It's been said the road to hell is paved with good intentions. It started out innocently enough. ron Finkelstein, a friend of editor Jim Campisano and a devoted vintage car nut, had a couple of pieces of NoS trim for a '68 Chevy (still in the original boxes) and donated them for my Bel Air wagon. They were beautiful-too beautiful, in fact. They looked out of place on the aged wagon grille, so I decided to pull the wagon's grille, bumpers, guards, etc., and have them refinished in order to match the shiny new NoS parts.
Once the grille and bumpers were off and at the chrome shop, it seemed easy enough to pull the hood and front fenders off as well. It spiraled out of control after that, and quickly I was in the middle of a full restoration-type situation. I blame Editor Campisano for this mess. It was he who sent those shiny new pieces. Since I was chest deep in bodywork, Harrison Ortis and Albert Venegas of Harrison Restorations halted work on customer cars and helped with the tedious amounts of bodywork.
You've heard the saying, "Do your best and Bondo the rest"? It turns out whoever owned this wagon in the previous decades of its life didn't believe in doing his best, but he sure believed he could build a Bondo barge. The word Bondo has become synonymous with all body fillers. Bondo, mud, plastic body filler: What is this stuff and why has it earned such a bad reputation? Simply put, body filler is a compound mix of fiberglass/polyester resin and talc (among other chemicals). When mixed with the catalyst agent of methyl ethyl ketone, or MEK, the mixture chemically reacts and becomes a thermal-set plastic. Anyone who has mixed this and put in too much catalyst knows it can get very warm and dry before you can spread it.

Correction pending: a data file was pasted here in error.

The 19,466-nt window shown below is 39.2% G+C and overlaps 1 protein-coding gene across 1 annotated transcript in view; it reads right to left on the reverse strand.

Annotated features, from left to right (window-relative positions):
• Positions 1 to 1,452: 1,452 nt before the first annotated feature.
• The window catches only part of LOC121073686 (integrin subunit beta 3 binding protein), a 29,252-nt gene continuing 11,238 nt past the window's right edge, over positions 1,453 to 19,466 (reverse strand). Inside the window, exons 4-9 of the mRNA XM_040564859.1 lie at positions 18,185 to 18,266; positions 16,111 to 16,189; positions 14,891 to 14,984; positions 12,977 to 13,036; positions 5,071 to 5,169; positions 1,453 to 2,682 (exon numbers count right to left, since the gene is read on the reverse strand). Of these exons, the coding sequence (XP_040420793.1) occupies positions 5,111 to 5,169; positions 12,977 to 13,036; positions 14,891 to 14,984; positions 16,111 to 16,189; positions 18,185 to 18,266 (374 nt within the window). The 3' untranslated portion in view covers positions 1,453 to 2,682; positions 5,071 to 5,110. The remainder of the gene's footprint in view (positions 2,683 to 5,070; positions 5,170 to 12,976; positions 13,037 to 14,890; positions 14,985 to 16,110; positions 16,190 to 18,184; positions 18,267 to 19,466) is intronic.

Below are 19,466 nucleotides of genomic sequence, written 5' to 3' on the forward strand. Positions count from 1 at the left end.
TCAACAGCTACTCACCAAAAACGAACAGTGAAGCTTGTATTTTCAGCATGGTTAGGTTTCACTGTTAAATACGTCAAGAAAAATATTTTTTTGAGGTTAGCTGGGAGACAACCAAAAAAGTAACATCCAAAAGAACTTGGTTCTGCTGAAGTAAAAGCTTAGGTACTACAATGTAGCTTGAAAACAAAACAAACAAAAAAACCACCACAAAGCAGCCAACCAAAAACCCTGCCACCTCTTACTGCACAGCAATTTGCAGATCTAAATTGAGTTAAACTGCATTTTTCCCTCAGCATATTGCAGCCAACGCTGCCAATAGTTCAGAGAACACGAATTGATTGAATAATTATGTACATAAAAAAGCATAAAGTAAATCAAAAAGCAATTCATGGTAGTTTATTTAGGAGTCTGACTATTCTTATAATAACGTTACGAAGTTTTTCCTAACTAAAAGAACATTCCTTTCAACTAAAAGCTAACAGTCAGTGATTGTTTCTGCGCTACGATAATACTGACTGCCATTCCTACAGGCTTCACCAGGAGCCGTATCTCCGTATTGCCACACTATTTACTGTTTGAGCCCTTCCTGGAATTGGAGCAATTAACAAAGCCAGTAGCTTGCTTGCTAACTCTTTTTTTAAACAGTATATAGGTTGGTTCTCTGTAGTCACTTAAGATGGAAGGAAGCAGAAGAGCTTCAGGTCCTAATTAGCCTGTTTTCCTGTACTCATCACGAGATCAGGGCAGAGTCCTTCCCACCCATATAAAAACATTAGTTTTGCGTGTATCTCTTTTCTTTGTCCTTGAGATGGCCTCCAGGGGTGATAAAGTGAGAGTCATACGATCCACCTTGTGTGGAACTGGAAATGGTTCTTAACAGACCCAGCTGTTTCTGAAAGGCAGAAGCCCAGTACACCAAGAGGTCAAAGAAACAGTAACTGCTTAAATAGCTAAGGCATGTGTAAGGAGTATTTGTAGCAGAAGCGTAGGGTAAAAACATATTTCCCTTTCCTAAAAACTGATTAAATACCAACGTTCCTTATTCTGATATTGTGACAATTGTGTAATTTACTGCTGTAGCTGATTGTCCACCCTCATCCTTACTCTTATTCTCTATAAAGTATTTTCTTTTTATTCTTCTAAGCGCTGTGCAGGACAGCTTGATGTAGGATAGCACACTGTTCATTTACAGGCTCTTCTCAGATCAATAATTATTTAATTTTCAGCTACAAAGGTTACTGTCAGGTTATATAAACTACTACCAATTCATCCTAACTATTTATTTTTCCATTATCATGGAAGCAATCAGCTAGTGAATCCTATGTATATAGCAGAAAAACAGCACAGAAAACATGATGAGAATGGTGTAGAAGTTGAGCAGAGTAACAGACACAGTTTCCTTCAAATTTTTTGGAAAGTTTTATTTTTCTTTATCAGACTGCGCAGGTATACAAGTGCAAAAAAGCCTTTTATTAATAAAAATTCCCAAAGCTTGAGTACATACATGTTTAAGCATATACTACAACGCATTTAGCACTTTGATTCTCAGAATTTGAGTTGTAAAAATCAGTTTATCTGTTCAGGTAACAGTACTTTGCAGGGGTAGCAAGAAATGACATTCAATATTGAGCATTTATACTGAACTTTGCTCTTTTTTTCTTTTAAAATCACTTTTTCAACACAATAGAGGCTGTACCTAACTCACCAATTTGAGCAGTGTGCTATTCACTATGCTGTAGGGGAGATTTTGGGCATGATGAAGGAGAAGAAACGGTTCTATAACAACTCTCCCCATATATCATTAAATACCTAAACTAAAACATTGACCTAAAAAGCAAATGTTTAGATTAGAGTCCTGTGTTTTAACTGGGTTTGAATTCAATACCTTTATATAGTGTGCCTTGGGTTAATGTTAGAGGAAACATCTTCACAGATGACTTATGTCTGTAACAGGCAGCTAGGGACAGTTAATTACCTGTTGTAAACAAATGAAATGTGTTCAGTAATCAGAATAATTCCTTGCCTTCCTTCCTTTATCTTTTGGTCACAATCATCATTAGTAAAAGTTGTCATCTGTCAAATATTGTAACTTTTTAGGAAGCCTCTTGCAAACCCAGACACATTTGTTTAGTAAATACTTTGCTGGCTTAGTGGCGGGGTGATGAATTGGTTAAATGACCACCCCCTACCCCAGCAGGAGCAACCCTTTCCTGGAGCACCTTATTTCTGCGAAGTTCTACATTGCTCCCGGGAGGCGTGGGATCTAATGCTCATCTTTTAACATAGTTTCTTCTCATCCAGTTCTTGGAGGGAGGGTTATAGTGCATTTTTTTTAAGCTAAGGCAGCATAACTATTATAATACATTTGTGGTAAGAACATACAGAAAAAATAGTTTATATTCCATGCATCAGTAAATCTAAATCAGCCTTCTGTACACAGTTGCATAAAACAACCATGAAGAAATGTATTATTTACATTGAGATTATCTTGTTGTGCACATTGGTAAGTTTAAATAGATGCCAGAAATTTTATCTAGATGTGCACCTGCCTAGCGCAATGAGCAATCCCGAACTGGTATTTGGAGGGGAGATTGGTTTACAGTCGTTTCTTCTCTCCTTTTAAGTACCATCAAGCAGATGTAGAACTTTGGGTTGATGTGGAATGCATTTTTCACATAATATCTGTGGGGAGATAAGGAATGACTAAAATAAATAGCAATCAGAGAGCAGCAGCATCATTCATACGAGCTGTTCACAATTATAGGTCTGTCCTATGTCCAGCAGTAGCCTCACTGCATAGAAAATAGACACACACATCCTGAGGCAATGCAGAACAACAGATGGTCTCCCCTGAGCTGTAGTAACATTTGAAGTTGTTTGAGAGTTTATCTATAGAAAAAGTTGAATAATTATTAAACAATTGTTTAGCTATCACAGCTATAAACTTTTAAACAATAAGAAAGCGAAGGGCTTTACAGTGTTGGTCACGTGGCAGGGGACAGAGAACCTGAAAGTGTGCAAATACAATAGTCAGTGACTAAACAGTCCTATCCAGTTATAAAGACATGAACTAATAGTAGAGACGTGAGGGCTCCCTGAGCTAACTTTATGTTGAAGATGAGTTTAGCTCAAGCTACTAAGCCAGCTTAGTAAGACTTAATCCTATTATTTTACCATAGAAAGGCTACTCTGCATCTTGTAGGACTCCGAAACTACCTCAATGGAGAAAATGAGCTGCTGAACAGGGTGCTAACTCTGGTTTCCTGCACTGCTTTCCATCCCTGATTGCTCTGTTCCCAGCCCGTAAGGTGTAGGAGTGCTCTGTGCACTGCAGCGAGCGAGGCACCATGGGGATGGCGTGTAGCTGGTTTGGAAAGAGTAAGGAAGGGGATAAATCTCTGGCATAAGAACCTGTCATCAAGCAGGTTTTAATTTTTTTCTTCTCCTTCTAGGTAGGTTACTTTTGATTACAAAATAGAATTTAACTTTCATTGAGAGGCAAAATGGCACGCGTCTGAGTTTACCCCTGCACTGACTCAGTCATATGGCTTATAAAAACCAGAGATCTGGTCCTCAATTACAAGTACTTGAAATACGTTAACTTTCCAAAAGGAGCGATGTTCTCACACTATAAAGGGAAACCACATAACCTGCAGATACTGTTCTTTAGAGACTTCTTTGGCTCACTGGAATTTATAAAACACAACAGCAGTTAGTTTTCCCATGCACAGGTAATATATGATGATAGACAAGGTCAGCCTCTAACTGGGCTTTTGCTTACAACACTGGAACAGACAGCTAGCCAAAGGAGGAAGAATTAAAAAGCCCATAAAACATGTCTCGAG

The bad reputation that plastic body fillers have received is from the horrible misuse of the product. Most of us have seen entire panels sculpted with this stuff, and eventually it cracks and falls away if used improperly. This wagon is an example of poorly used body filler. We are going to change that. It's industry standard to use body filler now. Why use lead? After all, don't we have enough lead in our cheap Chinese toys? Of course, none of the automotive shows where they build a car in five days will ever show it, but rest assured there is filler on those vehicles, too.